As the number of vaquita porpoises declines in the Sea of Cortés, could the totoaba, another endemic and threatened species from that part of Mexico, be on the road to recovery?
More than 40,000 young totoaba were released in the Sea of Cortés this week at Santispac beach in the municipality of Mulegé. It was the fourth recorded release since 2015, but the La Paz-based non-governmental organization Earth Ocean Farms has been successfully breeding the fish species in captivity since 2013.
The organization is collaborating with the Environment and Natural Resources Secretariat (Semarnat), the National Aquaculture and Fisheries Commission (Conapesca) and the government of Baja California state on a totoaba breeding and release program.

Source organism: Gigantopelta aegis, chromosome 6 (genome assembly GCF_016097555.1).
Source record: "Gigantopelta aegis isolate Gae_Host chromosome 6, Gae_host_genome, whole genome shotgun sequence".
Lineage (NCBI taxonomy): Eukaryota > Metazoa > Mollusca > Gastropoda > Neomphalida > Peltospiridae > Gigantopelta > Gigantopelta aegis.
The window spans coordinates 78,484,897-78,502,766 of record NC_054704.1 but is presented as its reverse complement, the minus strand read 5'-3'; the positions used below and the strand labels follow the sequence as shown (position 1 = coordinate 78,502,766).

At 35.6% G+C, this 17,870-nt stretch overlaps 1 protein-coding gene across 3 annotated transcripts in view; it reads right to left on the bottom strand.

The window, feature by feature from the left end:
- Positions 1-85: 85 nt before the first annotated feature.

Conapesca chief Mario Aguilar said that totoaba repopulation is part of a plan whose goal is the full recovery of the vaquita porpoise and finding alternatives for commercial fishermen in the upper Sea of Cortés.
Semarnat chief Rafael Pacchiano explained that the release was part of a 2018 strategy to recover totoaba and vaquita populations.
“What we’re after is to control the illegal trafficking of totoaba through its sustainable exploitation, helping the towns of the upper Sea of Cortés,” he said.
The breeding in captivity of the species is to be extended to include the fishing towns of San Felipe in Baja California Sur and Santa Clara, Sonora. Pacchiano announced in February that Semarnat would set up three fish farms and provide them with a total of 300,000 totoaba offspring.
The project also includes the training of local fishermen in the breeding of the fish.
Source: Milenio (sp)